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What is it about the simple word gratinée that makes food so delicious? Everyone loves crisp-browned and bubbling cheese on top of gratinéed potatoes or on the ultra-classic French onion soup. Only kids have the guts to ask for “more crispy” – plus de croustillant – but when it comes time to clear the table, I’ve seen friends fight to take the gratin dish away. Why?
Nestled between Monaco and the French-Italian border, Roquebrune Cap Martin is where the steep Alpes Maritimes tumble right into the Mediterranean Sea. Perched on three “shelves,” the town includes turquoise sea coves on the cape, staircases running in all directions, and a hilltop medieval village featuring one of Europe’s oldest olive trees. But all these features were secondary during my recent visit: I’d chosen the destination for the architectural gems that sit right along the coast.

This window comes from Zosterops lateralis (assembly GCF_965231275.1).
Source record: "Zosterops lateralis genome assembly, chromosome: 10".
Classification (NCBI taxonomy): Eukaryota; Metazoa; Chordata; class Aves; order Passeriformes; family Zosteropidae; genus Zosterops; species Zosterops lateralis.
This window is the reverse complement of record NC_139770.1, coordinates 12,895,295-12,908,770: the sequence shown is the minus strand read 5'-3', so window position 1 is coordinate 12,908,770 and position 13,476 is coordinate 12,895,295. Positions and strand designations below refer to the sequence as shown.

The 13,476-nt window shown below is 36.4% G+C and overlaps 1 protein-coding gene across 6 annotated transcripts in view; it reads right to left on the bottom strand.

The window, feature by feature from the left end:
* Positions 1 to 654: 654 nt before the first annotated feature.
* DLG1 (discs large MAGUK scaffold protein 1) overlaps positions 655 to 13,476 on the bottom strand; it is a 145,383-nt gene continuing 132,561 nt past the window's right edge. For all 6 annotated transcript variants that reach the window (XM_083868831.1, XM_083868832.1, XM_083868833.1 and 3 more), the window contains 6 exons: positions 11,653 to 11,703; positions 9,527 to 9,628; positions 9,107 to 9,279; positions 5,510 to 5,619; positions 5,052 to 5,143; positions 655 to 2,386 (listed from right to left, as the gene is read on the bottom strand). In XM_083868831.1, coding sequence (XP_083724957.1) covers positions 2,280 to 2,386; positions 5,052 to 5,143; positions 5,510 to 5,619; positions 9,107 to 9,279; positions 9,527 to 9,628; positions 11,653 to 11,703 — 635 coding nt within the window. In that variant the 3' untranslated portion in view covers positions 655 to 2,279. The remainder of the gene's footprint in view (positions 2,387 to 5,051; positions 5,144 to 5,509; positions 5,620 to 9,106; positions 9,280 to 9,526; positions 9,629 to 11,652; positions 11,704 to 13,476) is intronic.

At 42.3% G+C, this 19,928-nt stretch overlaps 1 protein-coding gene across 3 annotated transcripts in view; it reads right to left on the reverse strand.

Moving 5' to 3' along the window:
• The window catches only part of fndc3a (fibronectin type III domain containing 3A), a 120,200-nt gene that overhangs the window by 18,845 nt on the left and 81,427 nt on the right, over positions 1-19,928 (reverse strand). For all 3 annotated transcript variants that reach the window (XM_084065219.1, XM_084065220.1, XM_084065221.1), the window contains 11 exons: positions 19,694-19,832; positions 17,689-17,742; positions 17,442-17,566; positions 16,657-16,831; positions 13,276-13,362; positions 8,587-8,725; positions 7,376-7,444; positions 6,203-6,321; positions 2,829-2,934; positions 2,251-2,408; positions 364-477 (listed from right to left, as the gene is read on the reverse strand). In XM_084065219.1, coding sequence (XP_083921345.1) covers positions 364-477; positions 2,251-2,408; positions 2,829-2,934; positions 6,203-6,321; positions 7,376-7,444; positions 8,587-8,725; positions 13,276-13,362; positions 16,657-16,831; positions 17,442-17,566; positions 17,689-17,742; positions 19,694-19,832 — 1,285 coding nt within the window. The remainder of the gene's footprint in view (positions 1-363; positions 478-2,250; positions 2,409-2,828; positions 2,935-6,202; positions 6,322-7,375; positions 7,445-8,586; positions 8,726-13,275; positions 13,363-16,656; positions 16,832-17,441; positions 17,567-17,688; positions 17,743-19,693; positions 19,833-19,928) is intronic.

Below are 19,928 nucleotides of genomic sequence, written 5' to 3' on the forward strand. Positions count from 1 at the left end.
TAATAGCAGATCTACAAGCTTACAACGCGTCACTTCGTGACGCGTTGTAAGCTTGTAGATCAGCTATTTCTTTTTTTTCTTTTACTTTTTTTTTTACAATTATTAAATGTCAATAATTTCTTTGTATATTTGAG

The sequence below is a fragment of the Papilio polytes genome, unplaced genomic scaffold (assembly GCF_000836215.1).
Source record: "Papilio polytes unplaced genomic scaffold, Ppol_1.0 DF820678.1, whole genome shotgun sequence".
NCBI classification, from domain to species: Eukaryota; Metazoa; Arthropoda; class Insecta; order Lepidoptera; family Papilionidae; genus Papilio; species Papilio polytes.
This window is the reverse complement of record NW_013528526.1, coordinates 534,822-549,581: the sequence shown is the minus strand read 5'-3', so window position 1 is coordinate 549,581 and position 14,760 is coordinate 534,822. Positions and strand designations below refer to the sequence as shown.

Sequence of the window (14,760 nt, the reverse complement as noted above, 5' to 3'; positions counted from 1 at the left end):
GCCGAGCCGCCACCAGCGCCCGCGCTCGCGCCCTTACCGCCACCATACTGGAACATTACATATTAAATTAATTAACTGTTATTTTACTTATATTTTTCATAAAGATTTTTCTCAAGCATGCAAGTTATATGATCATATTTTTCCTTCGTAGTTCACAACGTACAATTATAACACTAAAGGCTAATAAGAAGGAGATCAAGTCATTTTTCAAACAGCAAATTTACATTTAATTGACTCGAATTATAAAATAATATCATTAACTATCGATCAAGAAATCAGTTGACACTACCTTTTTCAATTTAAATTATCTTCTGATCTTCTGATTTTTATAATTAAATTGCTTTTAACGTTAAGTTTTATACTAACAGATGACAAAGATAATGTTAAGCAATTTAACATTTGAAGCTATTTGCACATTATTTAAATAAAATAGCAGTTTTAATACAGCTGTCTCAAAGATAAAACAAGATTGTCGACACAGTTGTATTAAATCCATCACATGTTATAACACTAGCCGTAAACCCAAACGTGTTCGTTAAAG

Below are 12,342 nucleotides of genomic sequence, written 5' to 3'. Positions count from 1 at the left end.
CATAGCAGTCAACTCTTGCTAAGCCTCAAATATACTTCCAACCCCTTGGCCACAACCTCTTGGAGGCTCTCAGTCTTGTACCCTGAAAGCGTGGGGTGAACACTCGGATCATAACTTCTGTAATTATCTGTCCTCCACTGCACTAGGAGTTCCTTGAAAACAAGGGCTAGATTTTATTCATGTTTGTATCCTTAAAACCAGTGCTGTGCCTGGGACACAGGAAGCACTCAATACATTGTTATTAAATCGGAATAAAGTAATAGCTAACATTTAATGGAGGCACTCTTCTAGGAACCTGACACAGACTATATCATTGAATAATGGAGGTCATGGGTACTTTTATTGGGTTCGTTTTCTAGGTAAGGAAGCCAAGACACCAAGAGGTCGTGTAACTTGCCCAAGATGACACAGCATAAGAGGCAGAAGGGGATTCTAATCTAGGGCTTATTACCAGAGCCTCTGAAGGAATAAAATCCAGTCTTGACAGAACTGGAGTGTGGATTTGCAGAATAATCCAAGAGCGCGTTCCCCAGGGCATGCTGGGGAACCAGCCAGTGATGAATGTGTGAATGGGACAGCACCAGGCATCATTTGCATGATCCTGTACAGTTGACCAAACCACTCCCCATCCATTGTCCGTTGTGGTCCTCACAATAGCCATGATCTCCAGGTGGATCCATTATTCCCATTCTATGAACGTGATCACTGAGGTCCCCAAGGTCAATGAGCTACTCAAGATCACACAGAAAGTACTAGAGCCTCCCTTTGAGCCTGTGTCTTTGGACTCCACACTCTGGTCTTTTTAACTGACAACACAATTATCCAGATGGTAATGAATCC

Paris in summer is a ghost town. Even though the juillettistes are back (those vacationers who leave in juillet or July), the aoûtiens (“Augusters”) are away for at least another week. In just a few days, I’ll also be joining the ranks of aoûtiens who have left the city in favor of sunnier climes. And one of the first things I’ll do when I get to my destination – the Var – is to pick up a Tarte Tropézienne.